NOSTALGIA: TV sets with no remote! How on earth did we cope?

A marvellous hand-tinted view along High Street, Old Portsmouth.
A marvellous hand-tinted view along High Street, Old Portsmouth.
Dressed for summer. Gentlemen taking their girls dressed in white for a row alongside Clarence Pier, Southsea.

NOSTALGIA: Phew, what a scorcher! Let’s go to the beach wearing suits

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This marvellous view along High Street, Old Portsmouth, belongs to my colleague Barry Cox who had the picture lifted from a magic lantern slide.

The building with the portico on the right was once the town hall and later became the city museum. It was damaged during the blitz on the city in the Second World War and later demolished.

When the radiogram was the ideal piece of furniture, and televisions had not been introduced to remote controls.

When the radiogram was the ideal piece of furniture, and televisions had not been introduced to remote controls.

Where the blue shop blind can be seen is the corner of Pembroke Road and just this side of it the Dolphin Hotel which, as we know, is still trading to this day.

In the far distance would be the George Hotel where Lord Nelson spent his last hours before leaving for Trafalgar.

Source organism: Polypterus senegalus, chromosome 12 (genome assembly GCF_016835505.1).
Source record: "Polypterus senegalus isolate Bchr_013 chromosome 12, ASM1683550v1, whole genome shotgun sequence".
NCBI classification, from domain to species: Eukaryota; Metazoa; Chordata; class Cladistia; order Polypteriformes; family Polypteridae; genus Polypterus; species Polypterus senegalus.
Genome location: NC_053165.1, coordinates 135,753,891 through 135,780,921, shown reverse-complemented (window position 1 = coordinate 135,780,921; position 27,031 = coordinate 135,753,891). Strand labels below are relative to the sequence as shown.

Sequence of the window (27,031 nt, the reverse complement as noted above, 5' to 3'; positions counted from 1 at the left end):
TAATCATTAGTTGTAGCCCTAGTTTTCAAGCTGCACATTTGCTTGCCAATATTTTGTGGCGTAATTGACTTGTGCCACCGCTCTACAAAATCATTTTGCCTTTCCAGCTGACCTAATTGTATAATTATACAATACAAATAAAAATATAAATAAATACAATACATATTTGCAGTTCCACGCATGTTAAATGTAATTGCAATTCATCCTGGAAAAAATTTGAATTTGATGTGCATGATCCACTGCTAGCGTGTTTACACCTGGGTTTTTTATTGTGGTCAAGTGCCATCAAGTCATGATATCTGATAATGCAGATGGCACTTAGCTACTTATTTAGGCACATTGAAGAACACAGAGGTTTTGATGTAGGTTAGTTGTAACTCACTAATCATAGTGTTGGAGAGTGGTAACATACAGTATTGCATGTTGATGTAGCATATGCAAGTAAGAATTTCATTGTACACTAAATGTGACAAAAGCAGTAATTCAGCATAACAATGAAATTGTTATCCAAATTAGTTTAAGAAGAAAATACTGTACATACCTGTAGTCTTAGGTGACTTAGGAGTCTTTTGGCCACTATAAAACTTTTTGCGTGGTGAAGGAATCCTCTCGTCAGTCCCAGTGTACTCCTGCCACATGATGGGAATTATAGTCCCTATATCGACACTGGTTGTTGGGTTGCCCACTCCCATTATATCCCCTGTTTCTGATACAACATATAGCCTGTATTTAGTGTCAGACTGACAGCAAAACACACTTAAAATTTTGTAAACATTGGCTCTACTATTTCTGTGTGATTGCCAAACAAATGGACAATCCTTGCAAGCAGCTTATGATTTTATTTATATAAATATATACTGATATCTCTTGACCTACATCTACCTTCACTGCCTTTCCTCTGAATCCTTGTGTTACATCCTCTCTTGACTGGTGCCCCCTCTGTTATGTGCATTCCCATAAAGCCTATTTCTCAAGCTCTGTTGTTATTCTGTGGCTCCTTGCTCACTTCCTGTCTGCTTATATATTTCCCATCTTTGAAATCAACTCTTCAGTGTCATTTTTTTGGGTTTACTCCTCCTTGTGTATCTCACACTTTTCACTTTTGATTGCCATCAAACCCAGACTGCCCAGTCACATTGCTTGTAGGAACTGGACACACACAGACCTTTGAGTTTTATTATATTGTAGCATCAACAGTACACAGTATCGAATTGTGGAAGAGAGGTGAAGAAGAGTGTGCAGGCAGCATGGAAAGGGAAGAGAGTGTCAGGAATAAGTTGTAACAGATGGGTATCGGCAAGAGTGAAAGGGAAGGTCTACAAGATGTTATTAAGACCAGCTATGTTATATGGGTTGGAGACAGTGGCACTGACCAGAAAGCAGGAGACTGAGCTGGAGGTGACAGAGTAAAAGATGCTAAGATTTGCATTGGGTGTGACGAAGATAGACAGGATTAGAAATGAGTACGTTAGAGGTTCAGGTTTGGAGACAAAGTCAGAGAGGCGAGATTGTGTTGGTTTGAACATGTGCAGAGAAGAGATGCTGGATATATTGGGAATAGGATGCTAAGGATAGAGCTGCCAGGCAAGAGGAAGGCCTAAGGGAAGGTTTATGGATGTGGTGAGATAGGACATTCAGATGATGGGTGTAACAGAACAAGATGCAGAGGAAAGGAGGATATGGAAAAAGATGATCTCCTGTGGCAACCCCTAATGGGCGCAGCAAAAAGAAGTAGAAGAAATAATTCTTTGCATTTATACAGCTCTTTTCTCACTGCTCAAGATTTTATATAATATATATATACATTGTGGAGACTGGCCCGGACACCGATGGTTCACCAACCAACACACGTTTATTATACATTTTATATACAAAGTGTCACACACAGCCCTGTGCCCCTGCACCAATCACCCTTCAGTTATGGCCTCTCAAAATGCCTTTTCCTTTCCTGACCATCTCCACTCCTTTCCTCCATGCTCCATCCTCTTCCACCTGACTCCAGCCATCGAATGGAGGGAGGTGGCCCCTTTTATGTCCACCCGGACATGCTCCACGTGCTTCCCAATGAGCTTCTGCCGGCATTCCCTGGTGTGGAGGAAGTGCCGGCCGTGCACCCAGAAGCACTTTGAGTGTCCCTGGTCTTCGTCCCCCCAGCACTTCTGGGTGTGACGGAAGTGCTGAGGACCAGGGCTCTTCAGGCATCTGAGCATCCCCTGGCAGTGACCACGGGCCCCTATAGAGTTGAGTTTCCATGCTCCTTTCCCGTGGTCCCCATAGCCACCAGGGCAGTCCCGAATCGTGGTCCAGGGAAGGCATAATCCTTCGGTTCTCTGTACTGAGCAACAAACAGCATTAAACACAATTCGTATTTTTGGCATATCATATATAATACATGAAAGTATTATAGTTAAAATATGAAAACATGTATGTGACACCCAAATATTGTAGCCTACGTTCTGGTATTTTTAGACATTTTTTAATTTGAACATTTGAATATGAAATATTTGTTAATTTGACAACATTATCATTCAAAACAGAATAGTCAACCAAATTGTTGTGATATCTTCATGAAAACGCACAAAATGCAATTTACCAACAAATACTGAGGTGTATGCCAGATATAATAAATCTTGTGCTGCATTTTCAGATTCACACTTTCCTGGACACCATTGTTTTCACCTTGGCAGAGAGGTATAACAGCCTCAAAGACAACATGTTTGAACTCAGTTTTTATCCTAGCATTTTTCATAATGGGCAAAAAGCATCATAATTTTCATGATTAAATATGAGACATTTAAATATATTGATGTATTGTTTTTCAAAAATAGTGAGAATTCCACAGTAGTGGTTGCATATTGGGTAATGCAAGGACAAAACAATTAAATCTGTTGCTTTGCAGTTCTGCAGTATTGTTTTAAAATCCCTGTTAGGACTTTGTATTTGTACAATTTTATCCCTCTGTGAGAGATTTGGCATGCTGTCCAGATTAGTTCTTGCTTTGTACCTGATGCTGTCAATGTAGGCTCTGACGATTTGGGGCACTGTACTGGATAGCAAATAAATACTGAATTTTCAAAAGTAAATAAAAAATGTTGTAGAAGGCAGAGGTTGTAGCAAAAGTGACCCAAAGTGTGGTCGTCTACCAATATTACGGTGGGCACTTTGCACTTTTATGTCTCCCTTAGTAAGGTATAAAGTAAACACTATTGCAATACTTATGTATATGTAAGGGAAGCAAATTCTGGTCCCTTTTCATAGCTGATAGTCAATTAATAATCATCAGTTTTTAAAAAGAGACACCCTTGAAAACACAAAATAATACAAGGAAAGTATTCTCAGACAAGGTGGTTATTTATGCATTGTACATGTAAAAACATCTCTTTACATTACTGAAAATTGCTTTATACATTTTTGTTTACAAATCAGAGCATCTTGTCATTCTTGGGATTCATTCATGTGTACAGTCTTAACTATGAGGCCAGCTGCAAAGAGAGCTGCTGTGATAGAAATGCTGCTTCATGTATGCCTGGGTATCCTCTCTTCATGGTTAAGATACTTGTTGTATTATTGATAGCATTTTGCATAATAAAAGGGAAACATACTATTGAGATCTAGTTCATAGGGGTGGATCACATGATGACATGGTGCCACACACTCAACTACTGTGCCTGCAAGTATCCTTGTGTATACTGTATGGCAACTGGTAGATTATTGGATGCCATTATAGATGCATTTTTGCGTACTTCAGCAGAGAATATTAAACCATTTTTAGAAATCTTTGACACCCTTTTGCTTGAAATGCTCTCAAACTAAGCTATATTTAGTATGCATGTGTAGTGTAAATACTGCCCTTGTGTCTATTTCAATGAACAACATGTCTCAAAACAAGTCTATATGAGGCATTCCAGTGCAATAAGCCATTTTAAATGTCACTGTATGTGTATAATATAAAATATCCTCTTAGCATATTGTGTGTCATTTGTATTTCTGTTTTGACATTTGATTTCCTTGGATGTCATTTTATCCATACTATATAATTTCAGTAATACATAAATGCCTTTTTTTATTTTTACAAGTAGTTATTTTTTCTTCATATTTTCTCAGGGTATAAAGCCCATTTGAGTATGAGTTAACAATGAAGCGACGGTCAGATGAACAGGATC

The tram would have been horse-drawn so we can date the photograph to not later than 1903.

• Do you remember when having a radiogram made you the envy of your neighbours?

A recently completed terrace of houses in Trevis Road, Milton. The canal would be at the top of the road.

A recently completed terrace of houses in Trevis Road, Milton. The canal would be at the top of the road.

These fine pieces of furniture really were the thing to be had in your front room, even better if it was a stereogram. Imagine, music emanating from two speakers!

These were of course the upmarket versions of the old gramophone which our grandparents might have had several decades before.

The version in the centre of the photograph with the lifted lid is just like the one in our house in the mid-1960s. LPs and 45rpm singles could be stored in the sides where the lids lifted as well.

In the background is something younger generations would find archaic if not barbaric – a television without a remote control.

A corporation bus heading for the floating bridge.

A corporation bus heading for the floating bridge.

This meant you had to actually get out of your chair and walk across the room to change channels. Mind you, there were only three to choose from, BBC1, BBC2 and ITV, not the hundreds available today.

The furniture here was made at the ULTRA factory in Gosport and comes from the booklet Memories of ULTRA.

• And so to the picture of the houses. Seen some time at the turn of the last century this is Trevis Road, Portsmouth, when the far end of Locksway Road, Milton, was being developed. This block of terraced houses was built on land to the north of the Portsmouth-Arundel canal. Since then of course, the other side of the road has been developed.

• If anyone today saw a Portsmouth bus with its destination board stating ‘Floating Bridge’ I am sure they would imagine some magnificent structure.

It was, of course, simply the vessel that carried cars and lorries from Point, Old Portsmouth, across the harbour to Gosport. When the ‘bridge’ ceased to run in 1959 the bus destination changed to Point.